Sunday, June 17, 2018

On Translating Pierre de Ronsard’s Most Famous Poem

In his lovely and very well known poem, When you are old, W.B. Yeats made no effort to translate another lovely and famous poem, a sonnet by Pierre de Ronsard that begins: “Quand vous serez bien vieille.”  Yeats was indubitably inspired by Ronsard’s sonnet, but he wrote a very different poem.

Traduttore, traditore” is an Italian saying reflecting a common view of translation, especially of translating poetry: a translator is a traitor.  For me this attempt seems very midsummer madness, yet here is my halting homage to both those beautiful poems.


Translated from Ronsard’s “Quand vous serez bien vieille”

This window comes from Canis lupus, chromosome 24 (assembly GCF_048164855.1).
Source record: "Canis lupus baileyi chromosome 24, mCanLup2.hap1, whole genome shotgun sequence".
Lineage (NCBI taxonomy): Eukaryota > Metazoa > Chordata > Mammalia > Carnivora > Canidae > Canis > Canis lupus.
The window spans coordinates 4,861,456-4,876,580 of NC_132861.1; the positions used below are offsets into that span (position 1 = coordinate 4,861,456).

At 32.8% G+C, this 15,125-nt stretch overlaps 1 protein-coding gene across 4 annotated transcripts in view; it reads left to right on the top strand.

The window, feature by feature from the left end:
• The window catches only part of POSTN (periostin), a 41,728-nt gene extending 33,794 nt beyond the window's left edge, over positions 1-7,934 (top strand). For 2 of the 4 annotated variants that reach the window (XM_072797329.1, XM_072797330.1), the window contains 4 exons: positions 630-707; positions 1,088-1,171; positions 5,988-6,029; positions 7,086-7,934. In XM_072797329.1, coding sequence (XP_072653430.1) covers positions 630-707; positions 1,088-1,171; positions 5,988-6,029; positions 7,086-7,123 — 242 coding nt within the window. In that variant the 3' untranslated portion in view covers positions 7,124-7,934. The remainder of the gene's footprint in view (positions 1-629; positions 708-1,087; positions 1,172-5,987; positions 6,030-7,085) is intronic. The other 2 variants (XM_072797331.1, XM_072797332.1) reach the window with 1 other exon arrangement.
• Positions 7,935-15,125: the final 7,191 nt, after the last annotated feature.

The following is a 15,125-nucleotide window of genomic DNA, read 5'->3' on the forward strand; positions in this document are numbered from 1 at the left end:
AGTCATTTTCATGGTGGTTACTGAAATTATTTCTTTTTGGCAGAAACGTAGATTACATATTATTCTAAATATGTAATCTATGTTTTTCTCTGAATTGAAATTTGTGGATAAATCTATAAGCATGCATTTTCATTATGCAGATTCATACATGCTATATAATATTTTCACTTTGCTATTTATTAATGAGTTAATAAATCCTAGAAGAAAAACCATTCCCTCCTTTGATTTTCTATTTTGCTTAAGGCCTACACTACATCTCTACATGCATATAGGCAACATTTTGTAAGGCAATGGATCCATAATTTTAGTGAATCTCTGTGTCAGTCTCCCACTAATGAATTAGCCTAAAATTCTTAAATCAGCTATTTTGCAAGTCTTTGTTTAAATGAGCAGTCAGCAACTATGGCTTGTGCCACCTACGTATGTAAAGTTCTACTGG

When you are very old, in a candle-lit eve
As, seated by the fire, some yarns you sort and weave,
You will recite my verses marvelling: Such praise
Of my beauty Ronsard spoke, in those long lost days.

Never a maid of yours, nodding at her labour,
But will waken with a start to hear you murmur
My name, whose verse on yours this blessing did bestow
My words gave to your beauty an immortal glow.

Buried in the earth, a boneless ghost I will be,
Taking my repose shaded by a myrtle tree:
Beside a hearth you will crouch, old and bent, and grey,

My love you will then miss, your proud disdain regret.
Live now, do believe me; and tomorrow forget;
Haste to gather roses life offers you today.

Ruth Heredia is the originator and holds the copyright to all material on this blog unless credited to some source. Please do not use it or pass it off as your own work. That is theft. If you wish to link it, quote it, or reprint in whole or in part, please be courteous enough to seek my permission.

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